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Chapter 7. Linear Programming Models. Part One. Basis of Linear Programming Linear Program formulati on. Linear Programming (LP). Linear programming is a optimization model with an objective (in a linear function) and a set of limitations (in linear constraints). A Linear Program.

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Chapter 7

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Chapter 7

Chapter 7

Linear Programming Models

Part one

Part One

  • Basis of Linear Programming

  • Linear Program formulation

Linear programming lp

Linear Programming (LP)

Linear programming is a optimization model with an objective (in a linear function) and a set of limitations (in linear constraints).

A linear program

A Linear Program

Max X1 + 2X2

S.T.3X1 + X2 <= 200

X2 <= 100

X1, X2 >= 0

Lp components

LP Components

  • Decision variables - their values are to be found in the solution.

  • One objective function – tells our goal.

  • Constraints - reflect limitations.

  • Only linear terms are allowed.

Linear terms

Linear Terms

  • A term is linear if it contains one variable with exponent one, or if it is a constant.

  • Examples of linear terms:

    • 3.5X 68.83(3.78)6X1

  • Examples of non-linear terms:

    • 5X2X1X2sin XX3

    • X2.5 Log X

Format of a linear program

Format of a Linear Program

  • Align columns of inequality signs, variable terms, and constants.

  • Variable terms are at left, constant terms are at right (called right-hand-side, RHS).

  • Non-negative constraints must be there.

Lp solution

LP Solution

  • A solution is a set of values each for a variable.

  • A feasible solution satisfies all constraints.

  • An infeasible solution violates at least one constraint.

  • The optimal solution is a feasible solution that makes the objective function value maximized (or minimized).

Lp solution methods

LP Solution Methods

  • Trial-and-Error

    (brute force)

  • Graphic Method

    (Won’t work if more than 2 variables)

  • Simplex Method (by George Dentzig)

    (Elegant, but time-taking if by hand)

  • Computerized simplex method

    (We’ll use it!)

Chapter 7

George Dantzig


Inventor of Simplex Method.

Professor of Operations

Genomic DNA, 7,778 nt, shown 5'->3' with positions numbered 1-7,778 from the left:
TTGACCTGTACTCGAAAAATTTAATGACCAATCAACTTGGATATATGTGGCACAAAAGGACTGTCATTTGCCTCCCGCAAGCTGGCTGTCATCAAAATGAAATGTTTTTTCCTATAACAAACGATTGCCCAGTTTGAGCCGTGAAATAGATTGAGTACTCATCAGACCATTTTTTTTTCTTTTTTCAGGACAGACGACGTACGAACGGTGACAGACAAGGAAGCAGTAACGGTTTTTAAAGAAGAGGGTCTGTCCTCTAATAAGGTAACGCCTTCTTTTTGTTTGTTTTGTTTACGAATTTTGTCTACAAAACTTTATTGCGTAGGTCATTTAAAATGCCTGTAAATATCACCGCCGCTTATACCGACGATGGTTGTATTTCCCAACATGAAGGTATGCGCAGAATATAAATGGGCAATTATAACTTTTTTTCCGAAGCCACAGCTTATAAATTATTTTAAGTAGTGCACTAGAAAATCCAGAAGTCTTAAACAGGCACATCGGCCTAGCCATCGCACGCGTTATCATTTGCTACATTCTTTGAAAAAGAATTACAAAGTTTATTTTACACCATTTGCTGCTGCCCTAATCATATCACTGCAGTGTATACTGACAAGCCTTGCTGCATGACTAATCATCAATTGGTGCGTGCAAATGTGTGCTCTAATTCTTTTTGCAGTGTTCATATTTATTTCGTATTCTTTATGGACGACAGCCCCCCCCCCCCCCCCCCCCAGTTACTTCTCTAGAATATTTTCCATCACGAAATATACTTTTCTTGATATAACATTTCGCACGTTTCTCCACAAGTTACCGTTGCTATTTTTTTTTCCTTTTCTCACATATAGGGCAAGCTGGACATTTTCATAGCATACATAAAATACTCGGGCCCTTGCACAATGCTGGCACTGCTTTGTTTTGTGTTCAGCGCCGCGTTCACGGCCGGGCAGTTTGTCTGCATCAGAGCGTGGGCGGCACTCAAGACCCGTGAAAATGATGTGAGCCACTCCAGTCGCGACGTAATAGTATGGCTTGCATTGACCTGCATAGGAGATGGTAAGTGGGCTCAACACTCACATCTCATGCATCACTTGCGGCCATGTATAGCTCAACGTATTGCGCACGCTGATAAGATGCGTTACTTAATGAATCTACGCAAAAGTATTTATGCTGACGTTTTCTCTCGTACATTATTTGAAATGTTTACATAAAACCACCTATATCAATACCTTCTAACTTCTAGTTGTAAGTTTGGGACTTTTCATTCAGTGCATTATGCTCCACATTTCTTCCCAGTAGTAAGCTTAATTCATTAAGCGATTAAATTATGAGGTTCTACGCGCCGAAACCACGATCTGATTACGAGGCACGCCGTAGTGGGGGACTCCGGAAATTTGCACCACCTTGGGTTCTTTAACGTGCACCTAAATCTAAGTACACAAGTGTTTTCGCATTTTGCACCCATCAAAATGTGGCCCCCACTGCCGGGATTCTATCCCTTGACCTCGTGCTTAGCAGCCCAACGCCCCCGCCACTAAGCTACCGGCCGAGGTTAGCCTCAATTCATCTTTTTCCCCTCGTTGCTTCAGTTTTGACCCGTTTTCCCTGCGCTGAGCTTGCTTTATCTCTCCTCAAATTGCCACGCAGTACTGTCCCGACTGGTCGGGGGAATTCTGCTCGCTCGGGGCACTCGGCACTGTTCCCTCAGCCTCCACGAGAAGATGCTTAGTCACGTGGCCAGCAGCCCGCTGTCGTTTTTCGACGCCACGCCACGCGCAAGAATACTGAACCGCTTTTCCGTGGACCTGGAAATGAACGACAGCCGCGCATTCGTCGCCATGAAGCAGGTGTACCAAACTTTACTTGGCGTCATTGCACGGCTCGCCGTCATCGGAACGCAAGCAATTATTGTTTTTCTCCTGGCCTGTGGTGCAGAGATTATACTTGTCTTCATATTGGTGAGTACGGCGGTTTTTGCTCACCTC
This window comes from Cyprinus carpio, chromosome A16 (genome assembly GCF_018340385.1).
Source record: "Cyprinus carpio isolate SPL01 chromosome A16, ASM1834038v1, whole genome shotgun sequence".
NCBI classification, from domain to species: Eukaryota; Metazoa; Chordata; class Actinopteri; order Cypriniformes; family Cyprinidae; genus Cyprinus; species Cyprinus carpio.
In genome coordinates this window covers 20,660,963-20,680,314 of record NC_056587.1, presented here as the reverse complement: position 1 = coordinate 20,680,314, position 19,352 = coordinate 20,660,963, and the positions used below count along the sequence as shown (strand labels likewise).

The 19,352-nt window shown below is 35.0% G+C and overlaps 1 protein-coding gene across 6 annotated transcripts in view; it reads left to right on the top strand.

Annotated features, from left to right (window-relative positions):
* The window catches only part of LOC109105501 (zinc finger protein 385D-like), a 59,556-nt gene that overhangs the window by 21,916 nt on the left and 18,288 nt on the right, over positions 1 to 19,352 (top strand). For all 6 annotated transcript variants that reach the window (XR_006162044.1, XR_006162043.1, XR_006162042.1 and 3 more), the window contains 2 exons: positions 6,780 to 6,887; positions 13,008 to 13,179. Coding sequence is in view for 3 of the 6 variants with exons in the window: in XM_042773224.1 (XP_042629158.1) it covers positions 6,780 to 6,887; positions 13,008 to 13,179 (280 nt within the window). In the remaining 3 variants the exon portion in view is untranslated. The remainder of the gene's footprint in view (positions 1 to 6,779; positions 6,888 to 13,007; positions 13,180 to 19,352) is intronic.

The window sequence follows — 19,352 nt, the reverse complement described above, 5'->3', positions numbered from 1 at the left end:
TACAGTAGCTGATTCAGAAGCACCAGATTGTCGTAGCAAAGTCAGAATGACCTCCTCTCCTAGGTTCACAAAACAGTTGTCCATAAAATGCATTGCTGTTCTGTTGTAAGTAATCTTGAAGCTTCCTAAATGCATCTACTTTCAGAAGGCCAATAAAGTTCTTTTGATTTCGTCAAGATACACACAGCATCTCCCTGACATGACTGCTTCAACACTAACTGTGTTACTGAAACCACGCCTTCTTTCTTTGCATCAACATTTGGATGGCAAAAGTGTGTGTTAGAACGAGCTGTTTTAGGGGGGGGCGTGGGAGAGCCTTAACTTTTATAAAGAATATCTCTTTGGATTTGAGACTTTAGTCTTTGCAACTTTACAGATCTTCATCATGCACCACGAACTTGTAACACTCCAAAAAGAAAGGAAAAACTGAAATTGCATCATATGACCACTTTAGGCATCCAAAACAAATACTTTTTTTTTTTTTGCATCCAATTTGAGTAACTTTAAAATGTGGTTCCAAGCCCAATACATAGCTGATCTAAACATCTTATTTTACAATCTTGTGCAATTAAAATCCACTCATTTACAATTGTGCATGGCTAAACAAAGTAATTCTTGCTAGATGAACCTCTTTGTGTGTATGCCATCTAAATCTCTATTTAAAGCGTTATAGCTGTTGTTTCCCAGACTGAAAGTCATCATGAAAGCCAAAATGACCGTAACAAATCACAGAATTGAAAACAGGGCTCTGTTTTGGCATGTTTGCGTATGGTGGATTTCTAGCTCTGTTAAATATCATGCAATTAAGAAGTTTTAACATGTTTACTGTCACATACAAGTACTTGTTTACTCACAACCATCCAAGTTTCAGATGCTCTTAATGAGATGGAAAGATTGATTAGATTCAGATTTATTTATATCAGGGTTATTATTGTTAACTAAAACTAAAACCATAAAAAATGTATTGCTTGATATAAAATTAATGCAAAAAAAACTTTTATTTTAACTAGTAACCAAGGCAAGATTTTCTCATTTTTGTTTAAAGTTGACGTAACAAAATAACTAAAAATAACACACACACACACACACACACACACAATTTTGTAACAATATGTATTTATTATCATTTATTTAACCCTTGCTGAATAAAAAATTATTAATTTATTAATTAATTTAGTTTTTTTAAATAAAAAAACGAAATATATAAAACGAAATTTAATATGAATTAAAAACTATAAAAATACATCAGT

Research and

Computer Science

at Stanford University.

To solve a problem by linear programming

To Solve a Problem by Linear Programming

  • Formulate the problem into a linear program (LP).

  • Enter the LP into QM.

  • QM solves LP and provide the optimal solution.

Formulate a problem into lp

Formulate a Problem into LP

  • To formulate a decision making problem into a linear program:

    • Understand the problem thoroughly;

    • Define decision variables in unambiguous terms;

    • Describe the problem with one objective function and a few constraints, in terms of the variables.

Flair furniture example p 252

Flair Furniture, Example, p.252

Find how many tables and chairs should be produced to maximize the total profit.

Flair furniture example p 2521

Flair Furniture, Example, p.252

  • Definitions of variables:

  • LP formulation:

  • Solution from QM

Tips of formulating lp

Tips of Formulating LP

  • What are variables?

    • Those amounts you want to decide.

  • What is the ‘objective’?

    • Profit (or cost) you do not know but you want to maximize (or minimize).

  • What are ‘constraints’?

    • Restrictions of reaching your ‘objective’.

Holiday meal turkey ranch p 270

Holiday Meal Turkey Ranch,p.270

Find how many pounds of brand 1feed and brand 2 feed should be purchased with lowest cost, which meet the minimum requirements of a turkey for each ingredient.

Holiday meal turkey ranch p 2701

Holiday Meal Turkey Ranch,p.270

  • Definitions of variables: